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Diaphragm weakness in mechanically ventilated critically ill patients

Gerald S Supinski* and Leigh Ann Callahan

Author Affiliations

Department of Internal Medicine, Division of Pulmonary, Critical Care and Sleep Medicine, University of Kentucky, 740 South Limestone Room L-543, Lexington, KY 40536-0284, USA

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Critical Care 2013, 17:R120  doi:10.1186/cc12792

Published: 20 June 2013



Studies indicate that mechanically ventilated patients develop significant diaphragm muscle weakness, but the etiology of weakness and its clinical impact remain incompletely understood. We assessed diaphragm strength in mechanically ventilated medical ICU patients, correlated the development of diaphragm weakness with multiple clinical parameters, and examined the relationship between the level of diaphragm weakness and patient outcomes.


Transdiaphragmatic twitch pressure (PdiTw) in response to bilateral magnetic stimulation of the phrenic nerves was measured. Diaphragm weakness was correlated with the presence of infection, blood urea nitrogen, albumin, and glucose levels. The relationship of diaphragm strength to patient outcomes, including mortality and the duration of mechanical ventilation for successfully weaned patients, was also assessed.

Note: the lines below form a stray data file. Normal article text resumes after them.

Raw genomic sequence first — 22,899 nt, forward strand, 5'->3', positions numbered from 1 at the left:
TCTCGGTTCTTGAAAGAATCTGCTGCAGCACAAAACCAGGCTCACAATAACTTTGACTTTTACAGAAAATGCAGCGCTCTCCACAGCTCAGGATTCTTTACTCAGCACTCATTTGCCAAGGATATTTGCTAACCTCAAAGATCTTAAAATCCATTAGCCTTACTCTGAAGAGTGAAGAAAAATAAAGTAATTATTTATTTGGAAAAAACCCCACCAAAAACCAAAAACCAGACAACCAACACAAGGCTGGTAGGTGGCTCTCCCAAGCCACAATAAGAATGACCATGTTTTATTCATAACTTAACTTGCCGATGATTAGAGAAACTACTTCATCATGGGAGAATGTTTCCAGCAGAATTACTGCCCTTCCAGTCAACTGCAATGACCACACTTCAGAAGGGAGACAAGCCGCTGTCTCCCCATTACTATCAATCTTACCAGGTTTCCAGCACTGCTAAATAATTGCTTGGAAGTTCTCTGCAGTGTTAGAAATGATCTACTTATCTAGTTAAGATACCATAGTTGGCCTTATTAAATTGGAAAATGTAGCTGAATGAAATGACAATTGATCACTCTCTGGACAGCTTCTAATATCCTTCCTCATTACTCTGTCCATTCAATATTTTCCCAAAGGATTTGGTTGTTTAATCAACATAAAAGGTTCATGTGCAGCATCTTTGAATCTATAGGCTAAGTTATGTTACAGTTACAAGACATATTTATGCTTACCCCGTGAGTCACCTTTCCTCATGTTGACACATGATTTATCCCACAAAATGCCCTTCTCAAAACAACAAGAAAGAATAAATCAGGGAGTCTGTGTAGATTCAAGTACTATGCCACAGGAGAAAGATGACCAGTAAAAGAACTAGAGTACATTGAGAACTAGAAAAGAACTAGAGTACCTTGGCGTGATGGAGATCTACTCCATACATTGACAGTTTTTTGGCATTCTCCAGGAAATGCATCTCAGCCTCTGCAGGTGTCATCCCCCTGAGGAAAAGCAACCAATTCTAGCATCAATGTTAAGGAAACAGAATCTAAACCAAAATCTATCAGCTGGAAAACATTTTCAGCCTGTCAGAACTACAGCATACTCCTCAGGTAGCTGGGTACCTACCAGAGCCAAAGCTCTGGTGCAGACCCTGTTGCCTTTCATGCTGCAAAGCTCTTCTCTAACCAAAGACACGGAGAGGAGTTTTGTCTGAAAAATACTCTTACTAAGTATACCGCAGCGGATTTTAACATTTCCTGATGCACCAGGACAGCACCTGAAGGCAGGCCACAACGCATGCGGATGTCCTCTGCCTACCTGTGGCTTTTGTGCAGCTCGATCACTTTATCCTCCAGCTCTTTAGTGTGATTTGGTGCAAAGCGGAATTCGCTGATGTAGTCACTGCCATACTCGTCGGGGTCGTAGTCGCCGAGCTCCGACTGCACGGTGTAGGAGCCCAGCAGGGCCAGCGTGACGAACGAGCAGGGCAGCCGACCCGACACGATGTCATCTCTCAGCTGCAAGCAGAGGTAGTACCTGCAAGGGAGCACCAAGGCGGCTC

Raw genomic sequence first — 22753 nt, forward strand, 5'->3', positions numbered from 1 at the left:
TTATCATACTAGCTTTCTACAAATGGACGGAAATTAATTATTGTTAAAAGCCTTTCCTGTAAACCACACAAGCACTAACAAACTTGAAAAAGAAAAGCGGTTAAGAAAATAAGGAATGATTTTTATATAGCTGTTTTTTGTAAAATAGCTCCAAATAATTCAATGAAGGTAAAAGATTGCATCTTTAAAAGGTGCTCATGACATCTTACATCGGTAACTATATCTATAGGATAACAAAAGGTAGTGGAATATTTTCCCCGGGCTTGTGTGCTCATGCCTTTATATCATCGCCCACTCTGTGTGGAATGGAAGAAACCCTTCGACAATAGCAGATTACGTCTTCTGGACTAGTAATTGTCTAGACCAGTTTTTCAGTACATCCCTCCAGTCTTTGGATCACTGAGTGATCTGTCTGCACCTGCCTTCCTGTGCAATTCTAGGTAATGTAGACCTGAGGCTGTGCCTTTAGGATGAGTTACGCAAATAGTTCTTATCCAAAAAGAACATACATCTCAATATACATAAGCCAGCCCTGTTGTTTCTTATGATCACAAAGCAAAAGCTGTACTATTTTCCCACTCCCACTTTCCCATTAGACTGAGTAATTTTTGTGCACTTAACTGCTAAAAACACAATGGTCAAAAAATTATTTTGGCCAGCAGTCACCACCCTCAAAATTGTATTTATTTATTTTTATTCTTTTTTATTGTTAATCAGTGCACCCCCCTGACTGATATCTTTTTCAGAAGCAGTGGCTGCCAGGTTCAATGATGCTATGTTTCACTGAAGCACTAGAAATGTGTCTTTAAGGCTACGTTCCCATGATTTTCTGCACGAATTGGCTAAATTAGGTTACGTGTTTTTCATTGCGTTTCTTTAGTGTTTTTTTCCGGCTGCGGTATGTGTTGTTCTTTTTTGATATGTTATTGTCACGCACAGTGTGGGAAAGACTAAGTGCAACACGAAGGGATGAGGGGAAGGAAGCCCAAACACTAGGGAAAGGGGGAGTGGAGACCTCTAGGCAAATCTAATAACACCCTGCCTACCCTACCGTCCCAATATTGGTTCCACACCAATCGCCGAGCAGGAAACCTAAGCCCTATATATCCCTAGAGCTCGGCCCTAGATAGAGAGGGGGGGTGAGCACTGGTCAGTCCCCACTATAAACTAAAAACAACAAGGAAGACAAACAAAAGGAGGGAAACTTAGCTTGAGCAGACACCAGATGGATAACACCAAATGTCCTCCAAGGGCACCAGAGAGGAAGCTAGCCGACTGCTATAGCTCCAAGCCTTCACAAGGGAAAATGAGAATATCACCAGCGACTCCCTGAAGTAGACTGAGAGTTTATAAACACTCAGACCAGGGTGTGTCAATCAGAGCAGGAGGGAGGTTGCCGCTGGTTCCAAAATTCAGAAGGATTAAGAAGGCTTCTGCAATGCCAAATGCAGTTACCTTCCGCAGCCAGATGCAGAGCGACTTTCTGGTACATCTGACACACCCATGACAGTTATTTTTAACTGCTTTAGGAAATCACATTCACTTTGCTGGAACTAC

We found that infection is a major risk factor for diaphragm weakness in mechanically ventilated medical ICU patients. Outcomes for patients with severe diaphragm weakness (PdiTw <10 cmH2O) were poor, with a markedly increased mortality (49%) compared to patients with PdiTw ≥10 cmH2O (7% mortality, P = 0.022). In addition, survivors with PdiTw <10 cmH2O required a significantly longer duration of mechanical ventilation (12.3 ± 1.7 days) than those with PdiTw ≥10 cmH2O (5.5 ± 2.0 days, P = 0.016).


Infection is a major cause of severe diaphragm weakness in mechanically ventilated patients. Moreover, diaphragm weakness is an important determinant of poor outcomes in this patient population.